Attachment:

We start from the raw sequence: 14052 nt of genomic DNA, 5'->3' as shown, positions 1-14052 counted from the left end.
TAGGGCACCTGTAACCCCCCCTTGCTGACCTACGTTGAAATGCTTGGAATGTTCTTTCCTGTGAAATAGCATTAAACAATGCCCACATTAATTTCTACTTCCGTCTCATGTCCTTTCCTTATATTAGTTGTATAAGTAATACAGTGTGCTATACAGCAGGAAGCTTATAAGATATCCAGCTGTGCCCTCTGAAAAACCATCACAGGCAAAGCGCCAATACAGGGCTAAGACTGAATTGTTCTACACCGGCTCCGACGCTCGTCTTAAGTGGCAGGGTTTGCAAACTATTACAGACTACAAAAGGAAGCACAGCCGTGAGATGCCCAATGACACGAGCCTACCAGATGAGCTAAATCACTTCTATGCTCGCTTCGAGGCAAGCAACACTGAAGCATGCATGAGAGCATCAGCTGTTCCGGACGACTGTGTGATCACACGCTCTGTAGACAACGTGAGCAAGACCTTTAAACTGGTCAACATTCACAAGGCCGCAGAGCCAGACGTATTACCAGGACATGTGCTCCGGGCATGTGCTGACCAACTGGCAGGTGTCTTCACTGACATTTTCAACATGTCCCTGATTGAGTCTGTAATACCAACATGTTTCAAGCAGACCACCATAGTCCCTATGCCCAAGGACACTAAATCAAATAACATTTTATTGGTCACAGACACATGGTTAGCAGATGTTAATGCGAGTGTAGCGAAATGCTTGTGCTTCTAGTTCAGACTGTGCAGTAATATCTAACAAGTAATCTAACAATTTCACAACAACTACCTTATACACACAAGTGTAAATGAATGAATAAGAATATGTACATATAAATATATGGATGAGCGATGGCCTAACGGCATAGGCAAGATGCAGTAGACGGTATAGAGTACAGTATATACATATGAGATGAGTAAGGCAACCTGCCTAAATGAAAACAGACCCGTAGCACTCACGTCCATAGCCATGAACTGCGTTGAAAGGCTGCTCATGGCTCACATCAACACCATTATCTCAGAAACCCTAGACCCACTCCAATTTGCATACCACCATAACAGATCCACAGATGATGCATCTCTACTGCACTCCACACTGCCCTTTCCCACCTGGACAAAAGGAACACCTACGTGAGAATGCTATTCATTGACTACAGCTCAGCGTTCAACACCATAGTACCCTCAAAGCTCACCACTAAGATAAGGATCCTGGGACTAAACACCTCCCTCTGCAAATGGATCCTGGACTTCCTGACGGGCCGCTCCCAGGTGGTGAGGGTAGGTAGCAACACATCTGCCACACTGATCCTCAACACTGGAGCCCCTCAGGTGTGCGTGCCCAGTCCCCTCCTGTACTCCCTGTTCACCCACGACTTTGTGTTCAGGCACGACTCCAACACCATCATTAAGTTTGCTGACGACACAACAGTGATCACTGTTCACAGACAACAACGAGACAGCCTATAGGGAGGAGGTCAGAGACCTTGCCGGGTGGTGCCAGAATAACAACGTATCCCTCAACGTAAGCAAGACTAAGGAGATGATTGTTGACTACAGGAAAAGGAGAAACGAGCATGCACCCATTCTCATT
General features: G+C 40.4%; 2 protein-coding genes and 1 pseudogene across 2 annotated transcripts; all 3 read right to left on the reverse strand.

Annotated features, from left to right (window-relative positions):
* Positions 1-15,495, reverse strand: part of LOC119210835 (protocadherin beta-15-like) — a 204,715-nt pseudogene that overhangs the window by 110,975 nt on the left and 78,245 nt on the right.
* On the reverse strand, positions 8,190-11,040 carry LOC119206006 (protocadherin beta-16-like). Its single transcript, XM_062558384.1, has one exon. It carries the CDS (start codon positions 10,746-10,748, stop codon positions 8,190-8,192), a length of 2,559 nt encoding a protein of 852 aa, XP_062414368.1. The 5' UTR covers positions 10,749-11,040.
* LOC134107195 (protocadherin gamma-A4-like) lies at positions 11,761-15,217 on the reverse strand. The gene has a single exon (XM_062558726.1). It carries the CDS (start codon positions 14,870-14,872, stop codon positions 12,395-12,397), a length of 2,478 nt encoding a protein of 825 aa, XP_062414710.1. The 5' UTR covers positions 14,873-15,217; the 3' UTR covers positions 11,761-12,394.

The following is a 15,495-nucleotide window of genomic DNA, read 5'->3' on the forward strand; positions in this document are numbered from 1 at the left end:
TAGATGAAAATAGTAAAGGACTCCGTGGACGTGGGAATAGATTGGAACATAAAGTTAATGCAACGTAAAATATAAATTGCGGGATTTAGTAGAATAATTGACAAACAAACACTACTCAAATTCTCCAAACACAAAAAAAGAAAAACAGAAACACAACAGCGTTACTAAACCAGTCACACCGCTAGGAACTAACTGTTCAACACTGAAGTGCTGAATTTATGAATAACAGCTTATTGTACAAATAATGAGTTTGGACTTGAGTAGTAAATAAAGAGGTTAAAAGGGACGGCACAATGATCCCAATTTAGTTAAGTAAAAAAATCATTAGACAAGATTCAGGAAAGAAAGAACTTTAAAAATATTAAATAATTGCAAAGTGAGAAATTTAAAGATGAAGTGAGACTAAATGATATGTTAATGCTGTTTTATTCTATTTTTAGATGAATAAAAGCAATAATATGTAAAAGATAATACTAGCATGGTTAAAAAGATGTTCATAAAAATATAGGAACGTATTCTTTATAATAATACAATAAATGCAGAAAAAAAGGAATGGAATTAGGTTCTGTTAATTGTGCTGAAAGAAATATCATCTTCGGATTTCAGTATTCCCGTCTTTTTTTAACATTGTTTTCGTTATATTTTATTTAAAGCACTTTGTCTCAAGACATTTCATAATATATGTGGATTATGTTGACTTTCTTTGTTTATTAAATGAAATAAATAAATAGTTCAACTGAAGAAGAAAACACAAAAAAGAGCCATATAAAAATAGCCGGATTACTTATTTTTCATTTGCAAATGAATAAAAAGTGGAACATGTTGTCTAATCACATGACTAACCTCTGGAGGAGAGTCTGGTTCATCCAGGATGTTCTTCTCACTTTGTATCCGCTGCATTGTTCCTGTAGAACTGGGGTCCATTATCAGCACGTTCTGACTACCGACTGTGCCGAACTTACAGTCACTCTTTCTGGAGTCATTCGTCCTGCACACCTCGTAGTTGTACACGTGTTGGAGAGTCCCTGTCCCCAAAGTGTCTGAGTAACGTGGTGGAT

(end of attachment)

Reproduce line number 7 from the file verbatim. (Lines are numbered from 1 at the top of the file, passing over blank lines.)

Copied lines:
* LOC134107195 (protocadherin gamma-A4-like) lies at positions 11,761-15,217 on the reverse strand. The gene has a single exon (XM_062558726.1). It carries the CDS (start codon positions 14,870-14,872, stop codon positions 12,395-12,397), a length of 2,478 nt encoding a protein of 825 aa, XP_062414710.1. The 5' UTR covers positions 14,873-15,217; the 3' UTR covers positions 11,761-12,394.